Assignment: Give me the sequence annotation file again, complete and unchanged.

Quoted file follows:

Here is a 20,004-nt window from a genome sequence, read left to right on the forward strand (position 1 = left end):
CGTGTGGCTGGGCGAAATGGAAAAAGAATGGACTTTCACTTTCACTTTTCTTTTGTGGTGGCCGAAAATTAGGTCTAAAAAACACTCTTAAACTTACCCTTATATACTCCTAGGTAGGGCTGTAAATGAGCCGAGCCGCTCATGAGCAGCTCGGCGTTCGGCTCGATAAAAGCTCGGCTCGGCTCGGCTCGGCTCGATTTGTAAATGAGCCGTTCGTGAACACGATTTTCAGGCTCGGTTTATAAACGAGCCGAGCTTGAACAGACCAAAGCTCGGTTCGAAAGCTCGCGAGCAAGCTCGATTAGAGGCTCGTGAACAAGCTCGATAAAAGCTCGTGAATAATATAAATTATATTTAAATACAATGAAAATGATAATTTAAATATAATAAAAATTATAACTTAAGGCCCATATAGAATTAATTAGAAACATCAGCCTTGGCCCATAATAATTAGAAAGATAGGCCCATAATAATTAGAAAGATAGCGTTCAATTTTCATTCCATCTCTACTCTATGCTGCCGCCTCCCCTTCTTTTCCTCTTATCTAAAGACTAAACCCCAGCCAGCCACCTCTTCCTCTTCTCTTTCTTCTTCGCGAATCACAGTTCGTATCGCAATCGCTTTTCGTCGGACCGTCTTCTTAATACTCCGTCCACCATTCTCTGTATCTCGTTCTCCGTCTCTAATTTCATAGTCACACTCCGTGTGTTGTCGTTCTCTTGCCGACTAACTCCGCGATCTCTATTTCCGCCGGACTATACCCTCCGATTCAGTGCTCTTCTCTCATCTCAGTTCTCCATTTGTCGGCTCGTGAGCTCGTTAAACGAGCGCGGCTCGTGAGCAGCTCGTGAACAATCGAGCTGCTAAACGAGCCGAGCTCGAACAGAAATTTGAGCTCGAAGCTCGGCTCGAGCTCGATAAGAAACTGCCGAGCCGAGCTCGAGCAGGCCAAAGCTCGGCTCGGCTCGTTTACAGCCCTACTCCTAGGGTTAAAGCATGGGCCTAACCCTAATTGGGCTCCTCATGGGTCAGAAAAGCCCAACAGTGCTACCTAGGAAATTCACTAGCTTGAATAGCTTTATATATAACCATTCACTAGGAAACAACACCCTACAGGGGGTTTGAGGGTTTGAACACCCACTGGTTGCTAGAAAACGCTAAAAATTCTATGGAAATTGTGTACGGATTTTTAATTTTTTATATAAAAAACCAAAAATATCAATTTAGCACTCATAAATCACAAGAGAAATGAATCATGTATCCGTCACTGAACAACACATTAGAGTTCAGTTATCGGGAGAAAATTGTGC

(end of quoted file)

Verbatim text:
Here is a 20,004-nt window from a genome sequence, read left to right on the forward strand (position 1 = left end):
CGTGTGGCTGGGCGAAATGGAAAAAGAATGGACTTTCACTTTCACTTTTCTTTTGTGGTGGCCGAAAATTAGGTCTAAAAAACACTCTTAAACTTACCCTTATATACTCCTAGGTAGGGCTGTAAATGAGCCGAGCCGCTCATGAGCAGCTCGGCGTTCGGCTCGATAAAAGCTCGGCTCGGCTCGGCTCGGCTCGATTTGTAAATGAGCCGTTCGTGAACACGATTTTCAGGCTCGGTTTATAAACGAGCCGAGCTTGAACAGACCAAAGCTCGGTTCGAAAGCTCGCGAGCAAGCTCGATTAGAGGCTCGTGAACAAGCTCGATAAAAGCTCGTGAATAATATAAATTATATTTAAATACAATGAAAATGATAATTTAAATATAATAAAAATTATAACTTAAGGCCCATATAGAATTAATTAGAAACATCAGCCTTGGCCCATAATAATTAGAAAGATAGGCCCATAATAATTAGAAAGATAGCGTTCAATTTTCATTCCATCTCTACTCTATGCTGCCGCCTCCCCTTCTTTTCCTCTTATCTAAAGACTAAACCCCAGCCAGCCACCTCTTCCTCTTCTCTTTCTTCTTCGCGAATCACAGTTCGTATCGCAATCGCTTTTCGTCGGACCGTCTTCTTAATACTCCGTCCACCATTCTCTGTATCTCGTTCTCCGTCTCTAATTTCATAGTCACACTCCGTGTGTTGTCGTTCTCTTGCCGACTAACTCCGCGATCTCTATTTCCGCCGGACTATACCCTCCGATTCAGTGCTCTTCTCTCATCTCAGTTCTCCATTTGTCGGCTCGTGAGCTCGTTAAACGAGCGCGGCTCGTGAGCAGCTCGTGAACAATCGAGCTGCTAAACGAGCCGAGCTCGAACAGAAATTTGAGCTCGAAGCTCGGCTCGAGCTCGATAAGAAACTGCCGAGCCGAGCTCGAGCAGGCCAAAGCTCGGCTCGGCTCGTTTACAGCCCTACTCCTAGGGTTAAAGCATGGGCCTAACCCTAATTGGGCTCCTCATGGGTCAGAAAAGCCCAACAGTGCTACCTAGGAAATTCACTAGCTTGAATAGCTTTATATATAACCATTCACTAGGAAACAACACCCTACAGGGGGTTTGAGGGTTTGAACACCCACTGGTTGCTAGAAAACGCTAAAAATTCTATGGAAATTGTGTACGGATTTTTAATTTTTTATATAAAAAACCAAAAATATCAATTTAGCACTCATAAATCACAAGAGAAATGAATCATGTATCCGTCACTGAACAACACATTAGAGTTCAGTTATCGGGAGAAAATTGTGC